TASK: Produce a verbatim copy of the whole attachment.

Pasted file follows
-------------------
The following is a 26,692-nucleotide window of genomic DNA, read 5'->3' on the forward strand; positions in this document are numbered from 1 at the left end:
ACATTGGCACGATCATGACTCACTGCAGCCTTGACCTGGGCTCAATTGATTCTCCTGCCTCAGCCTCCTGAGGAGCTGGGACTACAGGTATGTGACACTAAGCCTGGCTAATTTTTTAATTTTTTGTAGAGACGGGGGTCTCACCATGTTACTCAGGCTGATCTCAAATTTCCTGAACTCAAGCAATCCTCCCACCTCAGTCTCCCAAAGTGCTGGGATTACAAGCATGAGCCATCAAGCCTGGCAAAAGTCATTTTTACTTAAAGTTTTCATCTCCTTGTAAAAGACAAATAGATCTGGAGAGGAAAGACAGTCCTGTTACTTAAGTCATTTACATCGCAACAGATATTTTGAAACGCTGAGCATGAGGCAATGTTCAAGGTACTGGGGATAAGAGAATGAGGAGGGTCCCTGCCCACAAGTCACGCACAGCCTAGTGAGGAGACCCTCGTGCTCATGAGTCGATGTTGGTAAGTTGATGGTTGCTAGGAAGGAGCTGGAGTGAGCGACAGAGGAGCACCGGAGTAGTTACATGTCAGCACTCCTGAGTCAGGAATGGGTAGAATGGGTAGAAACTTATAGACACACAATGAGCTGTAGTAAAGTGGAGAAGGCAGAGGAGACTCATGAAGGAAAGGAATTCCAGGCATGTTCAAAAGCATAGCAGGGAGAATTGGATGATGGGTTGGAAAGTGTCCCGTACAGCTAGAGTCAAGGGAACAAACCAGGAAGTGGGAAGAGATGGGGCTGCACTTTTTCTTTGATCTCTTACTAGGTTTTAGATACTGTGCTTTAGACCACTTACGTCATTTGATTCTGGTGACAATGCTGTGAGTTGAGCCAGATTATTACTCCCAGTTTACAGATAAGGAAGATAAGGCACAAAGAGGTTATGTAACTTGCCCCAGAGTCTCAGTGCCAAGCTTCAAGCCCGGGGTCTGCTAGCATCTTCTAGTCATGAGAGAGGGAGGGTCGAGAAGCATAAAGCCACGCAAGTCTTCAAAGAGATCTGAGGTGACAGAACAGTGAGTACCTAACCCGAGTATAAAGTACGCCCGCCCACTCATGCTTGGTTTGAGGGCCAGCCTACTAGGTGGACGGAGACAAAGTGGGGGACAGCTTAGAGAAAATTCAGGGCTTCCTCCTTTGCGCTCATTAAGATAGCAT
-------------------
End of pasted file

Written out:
The following is a 26,692-nucleotide window of genomic DNA, read 5'->3' on the forward strand; positions in this document are numbered from 1 at the left end:
ACATTGGCACGATCATGACTCACTGCAGCCTTGACCTGGGCTCAATTGATTCTCCTGCCTCAGCCTCCTGAGGAGCTGGGACTACAGGTATGTGACACTAAGCCTGGCTAATTTTTTAATTTTTTGTAGAGACGGGGGTCTCACCATGTTACTCAGGCTGATCTCAAATTTCCTGAACTCAAGCAATCCTCCCACCTCAGTCTCCCAAAGTGCTGGGATTACAAGCATGAGCCATCAAGCCTGGCAAAAGTCATTTTTACTTAAAGTTTTCATCTCCTTGTAAAAGACAAATAGATCTGGAGAGGAAAGACAGTCCTGTTACTTAAGTCATTTACATCGCAACAGATATTTTGAAACGCTGAGCATGAGGCAATGTTCAAGGTACTGGGGATAAGAGAATGAGGAGGGTCCCTGCCCACAAGTCACGCACAGCCTAGTGAGGAGACCCTCGTGCTCATGAGTCGATGTTGGTAAGTTGATGGTTGCTAGGAAGGAGCTGGAGTGAGCGACAGAGGAGCACCGGAGTAGTTACATGTCAGCACTCCTGAGTCAGGAATGGGTAGAATGGGTAGAAACTTATAGACACACAATGAGCTGTAGTAAAGTGGAGAAGGCAGAGGAGACTCATGAAGGAAAGGAATTCCAGGCATGTTCAAAAGCATAGCAGGGAGAATTGGATGATGGGTTGGAAAGTGTCCCGTACAGCTAGAGTCAAGGGAACAAACCAGGAAGTGGGAAGAGATGGGGCTGCACTTTTTCTTTGATCTCTTACTAGGTTTTAGATACTGTGCTTTAGACCACTTACGTCATTTGATTCTGGTGACAATGCTGTGAGTTGAGCCAGATTATTACTCCCAGTTTACAGATAAGGAAGATAAGGCACAAAGAGGTTATGTAACTTGCCCCAGAGTCTCAGTGCCAAGCTTCAAGCCCGGGGTCTGCTAGCATCTTCTAGTCATGAGAGAGGGAGGGTCGAGAAGCATAAAGCCACGCAAGTCTTCAAAGAGATCTGAGGTGACAGAACAGTGAGTACCTAACCCGAGTATAAAGTACGCCCGCCCACTCATGCTTGGTTTGAGGGCCAGCCTACTAGGTGGACGGAGACAAAGTGGGGGACAGCTTAGAGAAAATTCAGGGCTTCCTCCTTTGCGCTCATTAAGATAGCAT